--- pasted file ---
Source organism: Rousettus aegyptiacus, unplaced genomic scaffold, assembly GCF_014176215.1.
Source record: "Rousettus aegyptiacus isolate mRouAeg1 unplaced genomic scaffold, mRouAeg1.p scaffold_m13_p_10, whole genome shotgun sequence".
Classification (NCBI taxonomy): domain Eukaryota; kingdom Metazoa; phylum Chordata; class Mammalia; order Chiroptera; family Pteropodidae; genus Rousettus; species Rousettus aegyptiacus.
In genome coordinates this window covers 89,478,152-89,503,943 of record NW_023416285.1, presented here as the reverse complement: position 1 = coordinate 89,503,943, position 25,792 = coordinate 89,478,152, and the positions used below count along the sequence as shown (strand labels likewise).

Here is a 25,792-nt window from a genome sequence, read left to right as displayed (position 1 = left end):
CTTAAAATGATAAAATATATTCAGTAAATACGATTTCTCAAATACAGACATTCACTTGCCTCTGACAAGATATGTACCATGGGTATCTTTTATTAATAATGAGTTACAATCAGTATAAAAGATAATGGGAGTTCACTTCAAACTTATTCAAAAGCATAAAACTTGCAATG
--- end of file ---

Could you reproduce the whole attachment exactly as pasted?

Source organism: Rousettus aegyptiacus, unplaced genomic scaffold, assembly GCF_014176215.1.
Source record: "Rousettus aegyptiacus isolate mRouAeg1 unplaced genomic scaffold, mRouAeg1.p scaffold_m13_p_10, whole genome shotgun sequence".
Classification (NCBI taxonomy): domain Eukaryota; kingdom Metazoa; phylum Chordata; class Mammalia; order Chiroptera; family Pteropodidae; genus Rousettus; species Rousettus aegyptiacus.
In genome coordinates this window covers 89,478,152-89,503,943 of record NW_023416285.1, presented here as the reverse complement: position 1 = coordinate 89,503,943, position 25,792 = coordinate 89,478,152, and the positions used below count along the sequence as shown (strand labels likewise).

Here is a 25,792-nt window from a genome sequence, read left to right as displayed (position 1 = left end):
CTTAAAATGATAAAATATATTCAGTAAATACGATTTCTCAAATACAGACATTCACTTGCCTCTGACAAGATATGTACCATGGGTATCTTTTATTAATAATGAGTTACAATCAGTATAAAAGATAATGGGAGTTCACTTCAAACTTATTCAAAAGCATAAAACTTGCAATG